It was around the late 1950s, when numerous youngsters in Europe danced wildly to rock ’n’ roll and fell in love with blue jeans. At that point, cliques of young people from Northern Europe also started travelling to Mediterranean coasts informally: parents were not usually welcome in such excursions. Those youngsters would not rush to Thomas Cook to buy a ticket: they preferred hitchhiking and, from 1972 on, Interrail. Travelling by ship was also a hobby horse of theirs: it was not atypical for them to travel from Italian to Greek ports. Simultaneously, people from Southern Europe increasingly migrated to the North. Numerous Greeks moved to Belgium and West Germany to get a job in the booming industry there. The two most common itineraries they followed were either by train from Greece to West Germany or by ship to Italy and then further to the North. While crossing the Adriatic Sea, migrants from the South and young tourists from the North met in ports and ships, such as in KOLOKOTRONIS.
By the end of the WWII the vast majority of Greece’s coastal fleet had been lost. Part of the war reparations to Greece, 4 + 2 Cargo/Passenger vessels were built in Italian shipyards during the early 1950s for Greek interests. The four sister ships were named after revolutionists of the Greek War of Independence and played a crucial role in the coastal shipping for more than three decades. They served numerous routes in the Aegean and Adriatic Sea. While the MIAOULIS, the KANARIS and the KARAISKAKIS were delivered to “Petros M. Nomikos Ltd” at Piraeus, the KOLOKOTRONIS was delivered to “The New Epirotiki Steamship Navigation – Petros Potamianos” at Piraeus. She was the only of the four sister ships in a dark livery while up to 1971 when she was sold two names were written at her bow: GEORGIOS POTAMIANOS and KOLOKOTRONIS. She sailed the Adriatic, the Aegean Sea while in 1967 she approached the ports of Limassol and Haifa. During her second period of her life the Italian built vessel sailed under the name ACHILEUS until 1984 when she was scrapped in Eleusis area. A few months later, her sister ship KANARIS was scrapped. Four years after MIAOULIS followed the fate of her sisters and she was scrapped in Pakistan. KARAISKAKIS enjoyed a long career. Converted to a cruise ship in 1971 she changed many ship owners and names until she was finally scrapped in early 2000s in India. The name of the four sister ships is still recalled in the islands of the Aegean, bringing up memories from the maritime journey of the first post-war decades.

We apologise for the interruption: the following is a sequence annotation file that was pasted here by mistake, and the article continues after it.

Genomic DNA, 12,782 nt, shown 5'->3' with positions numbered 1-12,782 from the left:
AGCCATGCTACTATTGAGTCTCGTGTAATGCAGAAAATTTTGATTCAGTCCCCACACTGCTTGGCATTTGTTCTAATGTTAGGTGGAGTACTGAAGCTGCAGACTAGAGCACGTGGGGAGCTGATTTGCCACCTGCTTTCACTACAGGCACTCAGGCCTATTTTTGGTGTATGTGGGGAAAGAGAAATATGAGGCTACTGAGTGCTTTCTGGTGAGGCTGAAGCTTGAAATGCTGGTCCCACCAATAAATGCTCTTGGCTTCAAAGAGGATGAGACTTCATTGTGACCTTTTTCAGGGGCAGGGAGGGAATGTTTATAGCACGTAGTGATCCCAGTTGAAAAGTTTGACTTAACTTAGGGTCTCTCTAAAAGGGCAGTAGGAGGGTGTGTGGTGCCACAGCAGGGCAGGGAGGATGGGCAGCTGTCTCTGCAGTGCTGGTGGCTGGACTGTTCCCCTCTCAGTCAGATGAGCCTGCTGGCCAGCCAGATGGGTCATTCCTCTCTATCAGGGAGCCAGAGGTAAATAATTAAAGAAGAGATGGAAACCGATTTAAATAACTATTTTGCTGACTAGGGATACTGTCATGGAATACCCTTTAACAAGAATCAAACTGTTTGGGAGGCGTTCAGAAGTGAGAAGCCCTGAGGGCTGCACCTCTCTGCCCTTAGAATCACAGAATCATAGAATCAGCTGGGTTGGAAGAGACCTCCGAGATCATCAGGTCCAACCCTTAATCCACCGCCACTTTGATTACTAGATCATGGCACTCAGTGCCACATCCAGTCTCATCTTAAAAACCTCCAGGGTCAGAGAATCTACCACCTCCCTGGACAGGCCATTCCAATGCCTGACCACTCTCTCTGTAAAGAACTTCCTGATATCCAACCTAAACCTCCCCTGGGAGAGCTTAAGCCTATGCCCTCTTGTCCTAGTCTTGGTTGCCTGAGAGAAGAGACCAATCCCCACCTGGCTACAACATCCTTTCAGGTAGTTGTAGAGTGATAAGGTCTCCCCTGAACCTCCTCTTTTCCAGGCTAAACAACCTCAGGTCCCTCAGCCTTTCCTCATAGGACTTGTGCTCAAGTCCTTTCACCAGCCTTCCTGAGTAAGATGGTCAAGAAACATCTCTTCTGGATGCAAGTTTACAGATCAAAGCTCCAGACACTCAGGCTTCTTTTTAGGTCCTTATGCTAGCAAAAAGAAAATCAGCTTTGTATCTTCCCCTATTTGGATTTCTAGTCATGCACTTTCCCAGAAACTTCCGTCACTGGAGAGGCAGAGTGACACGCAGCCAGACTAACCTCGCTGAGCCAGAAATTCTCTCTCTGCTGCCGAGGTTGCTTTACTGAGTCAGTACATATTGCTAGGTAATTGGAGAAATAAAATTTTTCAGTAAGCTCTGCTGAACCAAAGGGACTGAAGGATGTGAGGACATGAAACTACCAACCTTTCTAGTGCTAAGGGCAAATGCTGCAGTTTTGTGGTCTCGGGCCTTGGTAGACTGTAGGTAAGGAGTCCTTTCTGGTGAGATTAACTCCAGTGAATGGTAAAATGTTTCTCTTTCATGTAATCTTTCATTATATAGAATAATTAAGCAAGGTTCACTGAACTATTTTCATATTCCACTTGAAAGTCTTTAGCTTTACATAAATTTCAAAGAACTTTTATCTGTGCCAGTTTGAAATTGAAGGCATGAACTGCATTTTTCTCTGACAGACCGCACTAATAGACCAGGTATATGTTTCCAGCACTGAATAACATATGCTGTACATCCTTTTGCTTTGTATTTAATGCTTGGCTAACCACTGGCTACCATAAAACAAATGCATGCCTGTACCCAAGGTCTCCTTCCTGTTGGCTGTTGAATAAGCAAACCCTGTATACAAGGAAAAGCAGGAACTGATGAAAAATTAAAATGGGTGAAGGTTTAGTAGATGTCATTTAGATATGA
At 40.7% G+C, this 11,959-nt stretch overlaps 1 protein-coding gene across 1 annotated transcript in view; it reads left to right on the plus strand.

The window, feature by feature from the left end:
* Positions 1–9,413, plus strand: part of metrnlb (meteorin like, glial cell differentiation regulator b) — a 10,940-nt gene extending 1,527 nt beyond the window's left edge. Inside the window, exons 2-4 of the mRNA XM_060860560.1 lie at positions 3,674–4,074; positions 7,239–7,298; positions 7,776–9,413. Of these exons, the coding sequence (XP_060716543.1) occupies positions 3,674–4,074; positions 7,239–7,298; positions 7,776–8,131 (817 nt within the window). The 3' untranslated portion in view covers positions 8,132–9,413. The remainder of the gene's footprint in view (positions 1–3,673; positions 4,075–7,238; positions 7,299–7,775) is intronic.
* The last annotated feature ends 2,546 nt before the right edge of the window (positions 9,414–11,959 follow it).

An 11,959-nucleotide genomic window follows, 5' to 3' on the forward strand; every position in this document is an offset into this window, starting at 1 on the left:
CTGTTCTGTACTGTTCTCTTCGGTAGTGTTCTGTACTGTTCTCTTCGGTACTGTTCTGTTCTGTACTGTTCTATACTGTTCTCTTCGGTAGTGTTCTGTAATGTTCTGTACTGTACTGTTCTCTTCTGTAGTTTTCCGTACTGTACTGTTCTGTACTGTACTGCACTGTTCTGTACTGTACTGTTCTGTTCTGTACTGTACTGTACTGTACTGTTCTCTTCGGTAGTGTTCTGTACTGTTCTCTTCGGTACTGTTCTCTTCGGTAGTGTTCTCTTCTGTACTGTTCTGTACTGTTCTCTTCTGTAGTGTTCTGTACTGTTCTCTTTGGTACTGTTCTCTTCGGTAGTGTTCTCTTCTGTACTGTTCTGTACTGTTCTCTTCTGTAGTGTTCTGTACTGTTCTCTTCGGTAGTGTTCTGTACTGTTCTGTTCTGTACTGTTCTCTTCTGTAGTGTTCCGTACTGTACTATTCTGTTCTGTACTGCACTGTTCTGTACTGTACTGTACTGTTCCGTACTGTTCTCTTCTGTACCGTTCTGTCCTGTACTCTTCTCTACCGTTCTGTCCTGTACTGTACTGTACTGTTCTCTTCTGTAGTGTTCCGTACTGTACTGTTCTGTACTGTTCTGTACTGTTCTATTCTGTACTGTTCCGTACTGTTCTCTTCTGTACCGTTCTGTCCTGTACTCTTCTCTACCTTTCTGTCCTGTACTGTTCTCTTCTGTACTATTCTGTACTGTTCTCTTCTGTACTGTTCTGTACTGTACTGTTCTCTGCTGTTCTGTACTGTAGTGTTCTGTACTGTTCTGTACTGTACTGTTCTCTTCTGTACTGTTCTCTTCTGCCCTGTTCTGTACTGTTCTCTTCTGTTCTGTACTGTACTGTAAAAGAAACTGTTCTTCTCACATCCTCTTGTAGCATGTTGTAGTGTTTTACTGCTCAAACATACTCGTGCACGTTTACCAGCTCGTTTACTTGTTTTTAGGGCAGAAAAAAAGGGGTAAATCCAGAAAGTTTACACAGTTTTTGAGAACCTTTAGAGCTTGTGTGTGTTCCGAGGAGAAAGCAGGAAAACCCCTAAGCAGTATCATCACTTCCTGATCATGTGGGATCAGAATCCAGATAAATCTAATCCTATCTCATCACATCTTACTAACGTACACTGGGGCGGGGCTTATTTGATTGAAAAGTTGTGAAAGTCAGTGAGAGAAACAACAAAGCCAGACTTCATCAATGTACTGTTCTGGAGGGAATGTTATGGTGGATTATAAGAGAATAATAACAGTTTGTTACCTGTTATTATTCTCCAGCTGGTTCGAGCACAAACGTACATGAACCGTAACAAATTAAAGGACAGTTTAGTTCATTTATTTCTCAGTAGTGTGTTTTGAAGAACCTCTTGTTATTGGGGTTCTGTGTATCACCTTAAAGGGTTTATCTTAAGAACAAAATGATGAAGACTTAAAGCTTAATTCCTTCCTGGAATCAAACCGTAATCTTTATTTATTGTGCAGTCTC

Hint for ship enthusiasts: Seven minutes of 1959 footage from the exterior and interior of the long lived sister ship KARAISKAKIS, scenes from the movie “Gamílio Taxídi” can be found here thanks to the efforts of the You Tube user cptdx.
Salty Deck Question: Have you ever sailed on one of the Italian sister ships? Don’t hesitate to share your memories by responding to this post or by submitting a story.